Taking Sports Science to the Extremes; Health Reporter HELEN RAE Takes a Look at a North East University's Pioneering Research into Heart and Respiratory Illnesses
RESEARCH into cardiovascular and respiratory diseases could be progressed thanks to a new piece of equipment at a Tyneside university. An environmental chamber in the Department of Sport and Exercise Sciences at Northumbria University is able to simulate lowoxygen environments such as those found at high altitudes which cause a similar response to conditions the body faces when suffering from heart and respiratory conditions.
Professors Kevin Thompson and Alan St Clair Gibson in the School of Life Sciences put forward a plan to house the pounds 200,000 chamber which was supported by the university and has been project managed by Dr Glyn Howatson, lab director and associate director for sport research.
Dr Howatson said: "With this facility, we can simulate conditions akin to symptoms experienced with clinical conditions, such as shortness of breath in able-bodied people to allow us to examine their physiological responses.
"This facility offers numerous implications to a number of clinical which have applications to health and medicine. "In this state-of-the-art facility we can put people under excessive physical stress and observe how the body functions and test potential interventions to see if they combat the problems.
"For example, we are able to create a high altitude environment where the oxygen content is reduced and examine how different nutritional or pharmacological interventions might help improve oxygen delivery and efficiency to the critical organs and structures that are vital in maintaining bodily function."
The chamber, which is one of only a handful in the country and the only one in the region, can simulate almost any environment on the earth''s surface.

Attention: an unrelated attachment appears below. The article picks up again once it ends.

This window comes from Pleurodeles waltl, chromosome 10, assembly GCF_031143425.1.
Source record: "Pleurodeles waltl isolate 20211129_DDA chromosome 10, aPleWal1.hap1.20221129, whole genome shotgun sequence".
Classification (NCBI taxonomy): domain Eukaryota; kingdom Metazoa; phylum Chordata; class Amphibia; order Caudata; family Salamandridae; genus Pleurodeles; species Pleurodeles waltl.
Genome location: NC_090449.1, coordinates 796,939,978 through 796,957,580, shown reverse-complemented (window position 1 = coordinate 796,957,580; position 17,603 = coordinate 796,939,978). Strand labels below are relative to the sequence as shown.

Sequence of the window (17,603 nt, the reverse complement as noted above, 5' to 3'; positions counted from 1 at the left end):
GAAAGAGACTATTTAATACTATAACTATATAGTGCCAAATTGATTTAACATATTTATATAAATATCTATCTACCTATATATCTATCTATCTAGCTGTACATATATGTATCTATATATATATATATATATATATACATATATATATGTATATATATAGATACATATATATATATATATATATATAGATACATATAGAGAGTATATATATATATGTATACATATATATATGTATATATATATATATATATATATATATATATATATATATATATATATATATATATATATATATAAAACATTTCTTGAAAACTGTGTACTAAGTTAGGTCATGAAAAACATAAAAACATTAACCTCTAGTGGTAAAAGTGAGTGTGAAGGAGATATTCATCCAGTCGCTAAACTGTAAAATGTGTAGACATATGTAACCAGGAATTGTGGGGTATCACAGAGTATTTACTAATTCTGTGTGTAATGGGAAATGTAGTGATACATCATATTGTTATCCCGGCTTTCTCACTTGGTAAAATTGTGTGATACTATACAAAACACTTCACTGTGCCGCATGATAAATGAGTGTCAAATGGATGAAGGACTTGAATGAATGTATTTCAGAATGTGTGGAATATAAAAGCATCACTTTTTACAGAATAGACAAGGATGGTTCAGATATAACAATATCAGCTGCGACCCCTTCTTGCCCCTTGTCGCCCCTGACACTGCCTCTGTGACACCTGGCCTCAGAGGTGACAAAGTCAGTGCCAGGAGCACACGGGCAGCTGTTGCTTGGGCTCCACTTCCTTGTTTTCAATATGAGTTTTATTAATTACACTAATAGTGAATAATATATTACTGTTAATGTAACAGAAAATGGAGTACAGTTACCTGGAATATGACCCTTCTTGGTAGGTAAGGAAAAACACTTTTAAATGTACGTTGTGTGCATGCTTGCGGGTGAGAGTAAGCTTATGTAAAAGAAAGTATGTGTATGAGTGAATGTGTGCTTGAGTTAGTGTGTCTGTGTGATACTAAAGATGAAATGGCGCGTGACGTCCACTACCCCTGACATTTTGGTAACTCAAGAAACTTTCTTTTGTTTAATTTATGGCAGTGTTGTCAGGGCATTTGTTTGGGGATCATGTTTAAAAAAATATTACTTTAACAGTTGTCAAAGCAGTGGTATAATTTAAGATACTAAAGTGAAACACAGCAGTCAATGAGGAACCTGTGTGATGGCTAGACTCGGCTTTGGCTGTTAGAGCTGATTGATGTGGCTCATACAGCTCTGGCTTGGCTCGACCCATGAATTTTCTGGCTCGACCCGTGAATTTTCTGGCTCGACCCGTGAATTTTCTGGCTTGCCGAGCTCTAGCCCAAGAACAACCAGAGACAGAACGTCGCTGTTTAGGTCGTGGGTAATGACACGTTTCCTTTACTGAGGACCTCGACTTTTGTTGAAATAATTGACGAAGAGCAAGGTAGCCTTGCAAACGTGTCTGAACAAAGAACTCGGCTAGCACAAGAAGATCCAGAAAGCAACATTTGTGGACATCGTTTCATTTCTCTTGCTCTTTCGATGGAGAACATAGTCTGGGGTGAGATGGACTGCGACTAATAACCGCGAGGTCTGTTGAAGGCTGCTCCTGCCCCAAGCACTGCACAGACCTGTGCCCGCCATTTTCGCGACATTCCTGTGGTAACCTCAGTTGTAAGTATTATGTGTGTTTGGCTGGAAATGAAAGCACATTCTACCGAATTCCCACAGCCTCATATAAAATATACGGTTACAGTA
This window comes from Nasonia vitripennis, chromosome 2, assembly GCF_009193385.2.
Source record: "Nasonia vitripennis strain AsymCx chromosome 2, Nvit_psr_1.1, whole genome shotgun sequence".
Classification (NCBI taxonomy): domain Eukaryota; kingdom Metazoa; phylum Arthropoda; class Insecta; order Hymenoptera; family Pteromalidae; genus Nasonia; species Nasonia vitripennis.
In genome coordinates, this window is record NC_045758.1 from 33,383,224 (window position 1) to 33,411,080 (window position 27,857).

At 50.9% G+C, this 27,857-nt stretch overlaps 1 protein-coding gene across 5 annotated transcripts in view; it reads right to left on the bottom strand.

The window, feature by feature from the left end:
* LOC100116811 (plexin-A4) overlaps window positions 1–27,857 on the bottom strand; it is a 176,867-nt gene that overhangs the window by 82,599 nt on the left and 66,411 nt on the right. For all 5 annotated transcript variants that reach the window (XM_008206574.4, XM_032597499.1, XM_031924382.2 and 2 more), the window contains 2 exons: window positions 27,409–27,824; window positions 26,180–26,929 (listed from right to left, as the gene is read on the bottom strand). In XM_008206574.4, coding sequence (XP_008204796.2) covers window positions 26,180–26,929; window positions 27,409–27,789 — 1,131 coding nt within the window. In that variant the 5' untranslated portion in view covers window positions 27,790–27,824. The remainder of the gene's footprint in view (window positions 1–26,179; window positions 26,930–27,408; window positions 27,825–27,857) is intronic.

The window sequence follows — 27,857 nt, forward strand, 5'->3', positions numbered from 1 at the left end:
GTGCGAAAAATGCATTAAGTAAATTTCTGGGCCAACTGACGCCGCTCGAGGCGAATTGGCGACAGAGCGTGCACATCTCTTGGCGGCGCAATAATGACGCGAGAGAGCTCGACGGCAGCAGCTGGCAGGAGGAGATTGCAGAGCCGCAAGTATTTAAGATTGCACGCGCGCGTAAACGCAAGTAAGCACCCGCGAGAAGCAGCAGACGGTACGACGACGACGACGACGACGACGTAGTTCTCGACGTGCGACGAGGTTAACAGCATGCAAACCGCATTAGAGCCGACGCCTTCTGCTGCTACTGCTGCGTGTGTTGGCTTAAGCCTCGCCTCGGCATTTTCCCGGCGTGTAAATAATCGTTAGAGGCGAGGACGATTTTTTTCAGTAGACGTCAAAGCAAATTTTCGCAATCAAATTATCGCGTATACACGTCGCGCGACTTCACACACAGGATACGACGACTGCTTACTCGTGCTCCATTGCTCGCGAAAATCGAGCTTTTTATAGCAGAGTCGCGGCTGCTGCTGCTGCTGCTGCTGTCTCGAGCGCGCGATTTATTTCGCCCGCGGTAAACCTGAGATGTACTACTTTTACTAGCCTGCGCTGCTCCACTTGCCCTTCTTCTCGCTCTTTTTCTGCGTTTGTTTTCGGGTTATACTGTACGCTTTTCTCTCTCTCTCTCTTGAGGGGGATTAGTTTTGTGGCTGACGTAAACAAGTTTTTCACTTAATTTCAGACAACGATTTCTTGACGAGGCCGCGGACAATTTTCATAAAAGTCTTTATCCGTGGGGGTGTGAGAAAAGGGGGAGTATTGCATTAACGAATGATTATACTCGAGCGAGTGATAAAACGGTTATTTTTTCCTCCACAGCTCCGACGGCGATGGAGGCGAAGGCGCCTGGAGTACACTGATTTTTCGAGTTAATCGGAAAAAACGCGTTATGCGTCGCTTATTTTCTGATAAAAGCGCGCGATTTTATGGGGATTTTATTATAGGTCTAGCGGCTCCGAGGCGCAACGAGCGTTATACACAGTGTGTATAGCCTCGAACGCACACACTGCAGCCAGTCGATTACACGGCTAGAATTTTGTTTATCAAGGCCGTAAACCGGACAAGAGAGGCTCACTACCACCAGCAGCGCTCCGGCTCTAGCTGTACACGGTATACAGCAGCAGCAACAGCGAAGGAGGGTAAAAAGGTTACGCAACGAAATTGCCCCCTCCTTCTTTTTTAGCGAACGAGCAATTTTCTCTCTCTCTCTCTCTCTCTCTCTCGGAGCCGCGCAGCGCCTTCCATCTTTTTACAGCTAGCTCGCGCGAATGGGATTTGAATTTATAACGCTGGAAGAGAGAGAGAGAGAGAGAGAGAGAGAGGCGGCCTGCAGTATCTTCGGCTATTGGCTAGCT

It can create environments ranging from -20C to 40C, with humidity at up to 95%.
By altering the oxygen content in the room, the effects of altitude as high as the summit of Mount Everest can be simulated.
Dr Howatson added: "The chamber is essentially a hi-tech 'walk-in fridge' but it''s an impressive instrument that makes a huge addition to the research, consultancy and teaching portfolio of the university that really puts the region and Northumbria on the map."
The chamber can be used in a variety of applications, in addition to research and teaching.
These include the acclimatisation of sports people before competing in different parts of the world and the testing of equipment for emergency services who often work in extreme environments.
Anyone interested in collaborating to use the chamber on a research or consultancy basis is asked to contact Dr Howatson at Northumbria University on 0191 227 3575.
Meanwhile, people will this week have the opportunity to see state-of-the-art labs at Northumbria University''s pounds 30m Sport Central as Northumbria hosts an event as part of this year''s Newcastle Science Festival, which runs until Thursday. An event entitled Body in Action - Where''s the Science in Sports Science?, will allow participants to find out at first hand about how sport and exercise scientists unlock the potential in athletes to perpathologies form to their limits.
Visitors will gain an insight into how scientists use the leading edge equipment to analyse athletes'' performance and even test their own fitness, power and strength.
The workshops are running until 8pm tonight.
The new laboratories offer a direct positive enhancement to teaching and learning, research and consultancy work at the university with a greater focus on the subjects of biomechanics, nutrition, physiology, neuroscience and performance analysis.
Prof Kevin Thompson, head of department of sport and exercise sciences and co-director of the Sport, Exercise and Wellbeing Research Centre in the School of Life Sciences, said: "The technology built into all the laboratories exposes our students to experience most facets of sports and exercise science that goes on in the wider world. …